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The purpose of the WAFS was to deliver planes from the factory to military bases. the WAFS and WFTD (Women’s Flying Trainin.

women of the Air Transport Auxiliary in WW2 - Spitfire Women BBC http://www.bbc.co.uk/programmes/b00tw1m1

women of the Air Transport Auxiliary in - Spitfire Women BBC ~Via Andrew Yang

03 Apr 44: 24 year old aviator Evelyn Sharp, one of the original Women's Auxiliary Ferrying Squadron (WAFS) pilots, is killed in Pennsylvania in the crash of a twin engine P-38 Lightning. At the time of her death she was a squadron commander, only three flights from her fifth rating, the highest certificate then available to women. #WWII #History

03 Apr 24 year old aviator Evelyn Sharp, one of the original Women's Auxiliary Ferrying Squadron (WAFS) pilots, is killed in Pennsylvania in the crash of a twin engine Lightning. At the time of her death she was a squadron commander, only three f

Mary a pilot of the Air Transport Auxiliary in her gear to fly her Spitfire c. 1944

Mary, pilot in the Air Transport Auxiliary, in gear to fly her Spitfire, c. 1944 during WWII

Helen Richey was Amelia Earhart's copilot on one flight across the Atlantic. She became the first woman hired to be a pilot by a commercial airline in the US. She was the first woman licensed as an aviation instructor. She was the first woman to fly a scheduled mail flight. During WWII she commanded a group of women pilots for the British Air Transport Auxiliary, flying bombs between factories and airbases. She died by suicide at age 38

During WWII, Helen Richey commanded a group of women pilots for the British Air Transport Auxiliary, flying bombs between factories and airbases.

c.1928 - Betty Gillies, first pilot to qualify for the Women's Auxiliary Ferrying Squadron, entered the WAFS on September 12, 1942.

- Betty Gillies, first pilot to qualify for the Women's Auxiliary Ferrying Squadron, entered the WAFS on September

On Wednesday, more than 1,000 women who flew military planes during World War II will be honored with the Congressional Gold Medal. They were known as WASP, Women Airforce Service Pilots, and at the time of their service, they were civilians. They waited three decades to be granted military status. And history nearly forgot them.

Female WWII Pilots: The Original Fly Girls

1940- Members of the Women Pilots' Section of the Air Transport Auxiliary adjusting parachutes before taking off "somewhere" in England.

WWII Women Pilots of British Air Transport Auxiliary Original Press Photo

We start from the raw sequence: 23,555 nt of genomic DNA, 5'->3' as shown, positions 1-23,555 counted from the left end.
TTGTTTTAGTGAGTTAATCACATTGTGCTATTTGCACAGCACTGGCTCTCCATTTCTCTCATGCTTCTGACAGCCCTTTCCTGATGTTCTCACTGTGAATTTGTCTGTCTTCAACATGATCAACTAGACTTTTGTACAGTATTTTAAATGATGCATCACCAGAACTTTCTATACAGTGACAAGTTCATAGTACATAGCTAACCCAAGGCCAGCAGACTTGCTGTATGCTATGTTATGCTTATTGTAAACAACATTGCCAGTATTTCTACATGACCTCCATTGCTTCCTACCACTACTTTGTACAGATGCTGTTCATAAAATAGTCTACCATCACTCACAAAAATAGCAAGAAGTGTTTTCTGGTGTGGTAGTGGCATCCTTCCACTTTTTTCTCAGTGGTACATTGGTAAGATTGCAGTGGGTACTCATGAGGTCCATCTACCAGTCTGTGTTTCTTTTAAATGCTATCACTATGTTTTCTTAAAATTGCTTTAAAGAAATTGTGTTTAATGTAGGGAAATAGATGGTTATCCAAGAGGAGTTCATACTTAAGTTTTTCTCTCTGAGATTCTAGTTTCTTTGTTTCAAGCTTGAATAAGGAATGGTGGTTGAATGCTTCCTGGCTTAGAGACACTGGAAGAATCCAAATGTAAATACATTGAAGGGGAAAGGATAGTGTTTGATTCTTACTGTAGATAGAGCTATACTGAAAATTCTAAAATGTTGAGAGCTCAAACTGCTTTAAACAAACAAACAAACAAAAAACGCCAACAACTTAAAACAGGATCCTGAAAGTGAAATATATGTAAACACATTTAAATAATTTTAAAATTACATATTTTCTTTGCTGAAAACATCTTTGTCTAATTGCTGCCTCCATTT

1940- Members of the Women Pilots' Section of the Air Transport Auxiliary adjusting parachutes before taking off "somewhere" in England.

03 Jul 43: Ann Baumgartner Carl graduates from the Women Airforce Service Pilots (WASP) training program and will become the only WASP to serve as a military test pilot. She will also go on to become the first American woman to fly a United States Army Air Force turbo jet, the Bell YP-59A, in Oct 1944.

03 Jul Ann Baumgartner Carl graduates from the Women Airforce Service Pilots (WASP) training program and will become the only WASP to serve as a military test pilot.

Nurses drilling at Fort Gulick, Canal Zone - December 1942 ~

Nurses drilling at Fort Gulick, Canal Zone - December 1942

Wasps Women Pilots | WASP The Women Air-force Service Pilots ~these women have an amazing ...

Women Airforce Service Pilots, most commonly referred to as WASP was a group that began in response to World War II in the

WASP pilot Ruth Dailey climbing into a P-38 Lightning aircraft, 28 Nov 1944.

[Photo] WASP pilot Ruth Dailey climbing into a P-38 Lightning aircraft, 28 Nov 1944

[Photo] WASP pilot Ruth Dailey climbing into a Lightning aircraft, 28 Nov 1944

On the runway: Captain Joan Hughes at the controls of a Lockheed Hudson bomber in September 1944. After the War ended, the Londoner went on to become the UK's first female test pilot and was given an MBE in 1946

The female Top Guns of World War II

The female Top Guns of World War On the runway: Captain Joan Hughes at the controls of a Lockheed Hudson bomber in September After the War ended, the Londoner went on to become the UK's first female test pilot and was given an MBE in 1946

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